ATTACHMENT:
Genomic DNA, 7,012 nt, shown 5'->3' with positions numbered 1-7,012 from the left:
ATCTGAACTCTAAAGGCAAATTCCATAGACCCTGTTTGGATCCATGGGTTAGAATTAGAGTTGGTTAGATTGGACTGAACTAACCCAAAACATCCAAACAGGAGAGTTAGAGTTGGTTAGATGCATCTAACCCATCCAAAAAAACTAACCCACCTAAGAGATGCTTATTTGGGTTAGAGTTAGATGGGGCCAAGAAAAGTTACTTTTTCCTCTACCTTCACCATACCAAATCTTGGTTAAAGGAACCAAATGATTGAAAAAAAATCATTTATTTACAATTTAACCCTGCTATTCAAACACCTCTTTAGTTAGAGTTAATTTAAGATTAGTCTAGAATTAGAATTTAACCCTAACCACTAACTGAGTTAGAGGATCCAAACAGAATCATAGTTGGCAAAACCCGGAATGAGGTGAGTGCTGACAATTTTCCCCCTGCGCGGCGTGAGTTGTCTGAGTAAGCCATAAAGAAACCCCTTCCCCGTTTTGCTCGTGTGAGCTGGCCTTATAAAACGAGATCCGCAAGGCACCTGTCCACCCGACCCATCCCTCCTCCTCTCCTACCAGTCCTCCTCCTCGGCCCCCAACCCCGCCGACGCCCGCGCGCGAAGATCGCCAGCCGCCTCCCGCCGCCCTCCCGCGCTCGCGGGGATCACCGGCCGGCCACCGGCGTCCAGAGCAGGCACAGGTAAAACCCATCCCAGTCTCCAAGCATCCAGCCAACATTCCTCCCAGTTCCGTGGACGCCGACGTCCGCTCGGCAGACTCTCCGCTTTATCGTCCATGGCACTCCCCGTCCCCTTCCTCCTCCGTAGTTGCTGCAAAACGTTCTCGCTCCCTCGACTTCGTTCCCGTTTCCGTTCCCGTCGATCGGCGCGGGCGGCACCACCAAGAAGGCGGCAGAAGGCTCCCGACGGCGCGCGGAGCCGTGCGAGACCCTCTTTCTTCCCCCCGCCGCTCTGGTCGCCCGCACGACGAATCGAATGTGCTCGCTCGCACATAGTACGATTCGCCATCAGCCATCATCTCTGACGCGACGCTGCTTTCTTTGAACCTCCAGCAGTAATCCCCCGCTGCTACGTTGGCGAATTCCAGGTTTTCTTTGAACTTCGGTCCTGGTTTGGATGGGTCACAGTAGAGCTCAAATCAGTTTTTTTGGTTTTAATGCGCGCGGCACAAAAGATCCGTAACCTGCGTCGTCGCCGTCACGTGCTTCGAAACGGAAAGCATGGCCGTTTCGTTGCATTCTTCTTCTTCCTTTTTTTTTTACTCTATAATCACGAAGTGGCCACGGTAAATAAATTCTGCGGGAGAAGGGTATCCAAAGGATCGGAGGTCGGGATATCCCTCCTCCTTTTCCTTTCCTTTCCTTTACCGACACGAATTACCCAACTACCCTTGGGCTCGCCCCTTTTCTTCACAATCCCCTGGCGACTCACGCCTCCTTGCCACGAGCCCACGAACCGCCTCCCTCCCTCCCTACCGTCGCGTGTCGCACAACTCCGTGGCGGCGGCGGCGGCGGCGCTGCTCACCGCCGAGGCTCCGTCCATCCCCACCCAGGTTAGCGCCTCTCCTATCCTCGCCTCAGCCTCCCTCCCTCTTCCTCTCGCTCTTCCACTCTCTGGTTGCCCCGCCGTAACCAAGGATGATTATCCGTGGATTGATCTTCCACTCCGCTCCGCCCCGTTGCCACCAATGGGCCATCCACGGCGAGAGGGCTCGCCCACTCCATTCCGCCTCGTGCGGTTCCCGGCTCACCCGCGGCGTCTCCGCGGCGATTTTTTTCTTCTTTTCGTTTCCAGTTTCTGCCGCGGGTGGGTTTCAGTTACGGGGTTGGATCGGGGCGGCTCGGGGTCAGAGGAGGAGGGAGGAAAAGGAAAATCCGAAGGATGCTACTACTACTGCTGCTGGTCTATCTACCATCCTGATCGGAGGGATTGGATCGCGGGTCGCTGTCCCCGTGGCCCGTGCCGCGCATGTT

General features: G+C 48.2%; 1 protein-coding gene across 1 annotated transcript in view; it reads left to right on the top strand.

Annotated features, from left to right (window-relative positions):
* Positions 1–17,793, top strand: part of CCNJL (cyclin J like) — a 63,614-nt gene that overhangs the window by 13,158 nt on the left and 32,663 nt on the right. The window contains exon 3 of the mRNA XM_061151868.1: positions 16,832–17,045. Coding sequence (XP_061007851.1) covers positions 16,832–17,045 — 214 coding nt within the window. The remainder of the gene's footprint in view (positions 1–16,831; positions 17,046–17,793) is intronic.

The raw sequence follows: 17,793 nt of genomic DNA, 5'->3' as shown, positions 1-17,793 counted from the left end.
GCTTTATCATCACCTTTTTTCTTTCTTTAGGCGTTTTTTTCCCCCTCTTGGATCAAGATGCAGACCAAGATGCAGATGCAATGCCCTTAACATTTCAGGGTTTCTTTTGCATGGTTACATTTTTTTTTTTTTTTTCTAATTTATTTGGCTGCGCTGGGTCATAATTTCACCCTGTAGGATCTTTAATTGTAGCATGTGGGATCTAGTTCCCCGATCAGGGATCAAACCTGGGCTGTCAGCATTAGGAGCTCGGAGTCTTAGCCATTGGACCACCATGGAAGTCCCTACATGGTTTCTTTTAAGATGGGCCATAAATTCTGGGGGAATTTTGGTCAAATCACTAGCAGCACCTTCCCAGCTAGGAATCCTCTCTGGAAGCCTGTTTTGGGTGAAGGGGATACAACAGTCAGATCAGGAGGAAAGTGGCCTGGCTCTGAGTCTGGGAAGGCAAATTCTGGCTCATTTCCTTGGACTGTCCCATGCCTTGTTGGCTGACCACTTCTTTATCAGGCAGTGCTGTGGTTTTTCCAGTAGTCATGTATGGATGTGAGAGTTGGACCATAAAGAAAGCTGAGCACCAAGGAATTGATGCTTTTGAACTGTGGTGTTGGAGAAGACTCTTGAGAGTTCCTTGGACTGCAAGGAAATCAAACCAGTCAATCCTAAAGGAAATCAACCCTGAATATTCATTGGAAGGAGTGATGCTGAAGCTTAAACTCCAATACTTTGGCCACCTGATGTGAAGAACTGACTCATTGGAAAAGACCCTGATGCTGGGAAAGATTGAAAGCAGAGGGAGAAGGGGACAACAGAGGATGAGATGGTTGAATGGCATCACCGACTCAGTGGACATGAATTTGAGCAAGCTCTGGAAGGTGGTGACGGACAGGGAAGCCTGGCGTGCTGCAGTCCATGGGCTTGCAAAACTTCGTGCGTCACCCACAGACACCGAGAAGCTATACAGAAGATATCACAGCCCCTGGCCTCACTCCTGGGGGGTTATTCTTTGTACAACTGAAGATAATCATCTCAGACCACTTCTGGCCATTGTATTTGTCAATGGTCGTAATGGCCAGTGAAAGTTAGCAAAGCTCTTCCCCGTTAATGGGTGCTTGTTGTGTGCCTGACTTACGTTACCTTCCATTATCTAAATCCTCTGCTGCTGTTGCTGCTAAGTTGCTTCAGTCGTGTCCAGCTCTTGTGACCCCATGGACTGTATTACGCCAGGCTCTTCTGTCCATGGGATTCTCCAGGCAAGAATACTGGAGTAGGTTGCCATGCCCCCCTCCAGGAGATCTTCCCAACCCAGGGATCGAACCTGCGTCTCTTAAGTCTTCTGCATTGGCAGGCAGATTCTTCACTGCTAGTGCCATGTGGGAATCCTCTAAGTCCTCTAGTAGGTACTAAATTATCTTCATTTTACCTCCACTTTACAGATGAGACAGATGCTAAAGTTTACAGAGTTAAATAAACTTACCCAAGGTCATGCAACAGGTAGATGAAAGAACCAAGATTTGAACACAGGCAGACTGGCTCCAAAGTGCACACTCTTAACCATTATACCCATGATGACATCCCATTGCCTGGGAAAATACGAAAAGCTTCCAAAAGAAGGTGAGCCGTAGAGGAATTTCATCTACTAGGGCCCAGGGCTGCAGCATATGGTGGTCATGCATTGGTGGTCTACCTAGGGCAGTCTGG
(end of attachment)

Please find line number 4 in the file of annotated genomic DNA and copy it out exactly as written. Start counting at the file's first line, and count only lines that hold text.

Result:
Annotated features, from left to right (window-relative positions):